But cross-border reproductive care raises sticky ethical questions: are the bodies of impoverished women being exploited by the rich?

What guarantees are there that the surrogates or egg donors aren't being coerced into participating? Is it, as Patel describes on her website, a "win-win situation," whereby a woman with the biological means to do so is rewarded for helping infertile couples get the baby they so desperately long for? What happens if the baby is born disabled or there is some other "unforeseen outcome"?

"What bothers me so much is that we're totally commercializing, depersonalizing and de-humanizing the most intimate of human relationships, that of parents and children," says Margaret Somerville, founding director of Montreal's McGill Centre for Medicine, Ethics and Law.

Somerville participated in the drafting of the Declaration of Istanbul, a consensus document signed by representatives of scientific and medical bodies the world over that calls for an end to organ trafficking and transplant tourism, "because we know that what happens there is huge abuse," she says. "What comes first is, how much money can you make out of this? And just like the reproductive tourism industry, it's the poor people who get used and the rich people who buy."

But the prohibition against paying for sperm, eggs or wombs "has made it impossible for many couples needing donor gametes to access care in this country - even though from a safety and effectiveness perspective, it's very feasible for us to do that," says Dr. Edward Hughes, a professor of obstetrics and gynecology at Hamilton's McMaster University.

The ban, he says, effectively off-loads the burden to other countries where donors may not be treated ethically.

Others say that the desire to reproduce - while genuine and real - shouldn't be all about the needs of the parents.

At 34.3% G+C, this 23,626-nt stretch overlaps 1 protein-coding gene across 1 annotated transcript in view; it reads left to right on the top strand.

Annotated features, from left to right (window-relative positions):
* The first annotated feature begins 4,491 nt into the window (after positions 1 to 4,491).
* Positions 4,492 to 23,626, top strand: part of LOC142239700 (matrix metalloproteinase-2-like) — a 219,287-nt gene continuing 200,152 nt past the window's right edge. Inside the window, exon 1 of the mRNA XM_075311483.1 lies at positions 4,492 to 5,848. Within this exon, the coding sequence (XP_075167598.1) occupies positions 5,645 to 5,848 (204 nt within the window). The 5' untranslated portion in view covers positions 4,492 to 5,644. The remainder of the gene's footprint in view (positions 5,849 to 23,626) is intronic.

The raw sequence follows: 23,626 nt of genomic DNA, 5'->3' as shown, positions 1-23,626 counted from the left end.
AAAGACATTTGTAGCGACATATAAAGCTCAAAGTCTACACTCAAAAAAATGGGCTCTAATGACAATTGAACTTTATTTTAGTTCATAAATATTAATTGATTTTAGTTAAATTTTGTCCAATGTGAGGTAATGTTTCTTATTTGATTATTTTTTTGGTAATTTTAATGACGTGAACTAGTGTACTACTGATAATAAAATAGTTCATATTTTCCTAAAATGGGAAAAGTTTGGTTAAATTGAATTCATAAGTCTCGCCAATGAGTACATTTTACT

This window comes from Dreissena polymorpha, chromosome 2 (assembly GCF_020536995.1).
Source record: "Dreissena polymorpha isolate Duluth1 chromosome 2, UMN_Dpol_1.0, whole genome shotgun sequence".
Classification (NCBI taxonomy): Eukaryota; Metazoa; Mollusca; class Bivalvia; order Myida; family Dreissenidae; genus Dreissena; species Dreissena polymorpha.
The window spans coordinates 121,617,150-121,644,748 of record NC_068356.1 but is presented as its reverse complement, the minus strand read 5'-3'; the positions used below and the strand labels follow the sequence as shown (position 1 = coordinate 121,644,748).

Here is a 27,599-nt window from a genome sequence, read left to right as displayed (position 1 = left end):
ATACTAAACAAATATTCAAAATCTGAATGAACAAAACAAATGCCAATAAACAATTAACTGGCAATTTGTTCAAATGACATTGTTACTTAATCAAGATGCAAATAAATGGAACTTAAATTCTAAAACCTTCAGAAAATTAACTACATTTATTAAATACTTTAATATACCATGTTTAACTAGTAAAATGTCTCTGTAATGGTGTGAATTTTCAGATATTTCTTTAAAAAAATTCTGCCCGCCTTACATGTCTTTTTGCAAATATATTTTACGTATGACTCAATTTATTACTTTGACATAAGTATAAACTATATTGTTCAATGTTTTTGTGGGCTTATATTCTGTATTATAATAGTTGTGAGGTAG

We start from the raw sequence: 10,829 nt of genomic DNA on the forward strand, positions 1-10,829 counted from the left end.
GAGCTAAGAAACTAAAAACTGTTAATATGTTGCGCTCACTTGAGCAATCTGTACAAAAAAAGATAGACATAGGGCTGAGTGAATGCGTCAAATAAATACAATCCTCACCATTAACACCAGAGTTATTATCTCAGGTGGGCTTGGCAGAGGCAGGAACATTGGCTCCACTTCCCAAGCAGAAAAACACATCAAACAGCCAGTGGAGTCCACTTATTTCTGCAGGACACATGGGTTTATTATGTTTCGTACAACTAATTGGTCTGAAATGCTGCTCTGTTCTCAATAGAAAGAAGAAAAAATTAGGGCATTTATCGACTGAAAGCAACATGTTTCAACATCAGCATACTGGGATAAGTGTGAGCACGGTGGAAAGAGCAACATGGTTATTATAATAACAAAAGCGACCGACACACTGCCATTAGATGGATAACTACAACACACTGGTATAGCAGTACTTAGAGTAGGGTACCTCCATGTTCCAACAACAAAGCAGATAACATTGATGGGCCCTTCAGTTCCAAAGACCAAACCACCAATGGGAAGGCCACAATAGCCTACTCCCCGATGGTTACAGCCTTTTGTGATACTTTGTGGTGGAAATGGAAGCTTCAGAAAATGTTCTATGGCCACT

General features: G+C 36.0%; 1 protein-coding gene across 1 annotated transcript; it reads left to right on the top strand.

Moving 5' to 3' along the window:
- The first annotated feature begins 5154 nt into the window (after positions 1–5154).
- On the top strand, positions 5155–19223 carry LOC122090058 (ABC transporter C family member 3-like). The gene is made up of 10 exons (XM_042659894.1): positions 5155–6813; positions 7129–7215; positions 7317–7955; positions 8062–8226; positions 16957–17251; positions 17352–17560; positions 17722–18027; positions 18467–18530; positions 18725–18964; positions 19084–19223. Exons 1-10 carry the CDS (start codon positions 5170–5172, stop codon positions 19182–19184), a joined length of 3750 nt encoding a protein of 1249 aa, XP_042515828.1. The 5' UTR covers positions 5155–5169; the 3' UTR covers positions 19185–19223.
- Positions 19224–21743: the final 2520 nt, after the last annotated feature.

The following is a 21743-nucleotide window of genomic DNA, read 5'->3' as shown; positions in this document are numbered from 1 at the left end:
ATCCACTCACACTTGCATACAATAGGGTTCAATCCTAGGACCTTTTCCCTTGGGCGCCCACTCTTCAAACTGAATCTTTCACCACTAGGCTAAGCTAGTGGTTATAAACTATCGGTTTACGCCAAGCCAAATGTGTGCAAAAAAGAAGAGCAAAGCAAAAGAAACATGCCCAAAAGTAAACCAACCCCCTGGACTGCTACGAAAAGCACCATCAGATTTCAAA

"There's a reason that the government of Canada, acting on behalf of Canadian citizens, is trying to put into writing the values of Canadian society by making payments for tissue-based services illegal," says Raywat Deonandan, former scientific adviser to Assisted Human Reproduction Canada, the country's fertility agency.

"We can't pay for sperm or eggs, we can't pay for blood or organs, because once you start commodifying human tissue, it's a slippery slope into an ethical morass."

Deonandan, an assistant professor at the University of Ottawa, says one Indian village ostracized a surrogate for carrying the baby of two gay Israeli men. In at least one clinic, surrogates are isolated and segregated once they become pregnant, he says, suggesting there's sometimes a social stigma attached. "Is there any postpartum care for the surrogate after the baby is born? Often there isn't," he says.

In many parts of India, infertility is seen as a curse. Surrogacy is sometimes sold to women as a way for them to perform almost godly work, he says, "by alleviating this curse on the part of the American and Canadian couples."

As long as DNA has proven that the baby is the genetic child of at least one of the Canadian parents, a baby born abroad to a surrogate mother could become a Canadian citizen by descent, according to Citizenship and Immigration Canada.

And while Canada's assisted human reproduction act prohibits payment for surrogacy, it doesn't prohibit couples from going to foreign countries for surrogacy or other fertility-related services.

Nor does it prohibit Canadian clinics from providing information on medically assisted procreation abroad.

High in demand in the cross-border reproductive trade are fresh young eggs - a phenomenon borne from a huge wave of women who are putting off child-bearing only to discover that their own eggs have effectively expired.

The quality of a woman's eggs begins to deteriorate rapidly during her 30s. By her 40s, only the oldest and least fertile eggs remain. In his book, Designing Babies, British fertility expert Roger Gosden likens these "residual" eggs to the popcorn kernels left at the bottom of the pan "after the rest - white, fluffy and delicious - have burst."

The success rate for IVF in women under 35 who use their own eggs is about 38 per cent. The odds sink to seven per cent for women 40 and older, and continue to shrink until, by age 45, the take home baby rate is about one to two per cent. But with donor eggs, her chance of pregnancy increases to that of the age of the donor. In other words, it's the age of the eggs - and not the uterus - that matters.

Egg donors have to inject themselves daily with drugs that induce their ovaries to produce multiple eggs. A woman normally produces one egg per month. Some eastern European centres are pushing donors to produce up to 100 eggs. The risk is ovarian hyperstimulation syndrome, where the ovaries swell and fluid spills into the belly and chest. In severe cases, it can lead to blood clots and kidney failure.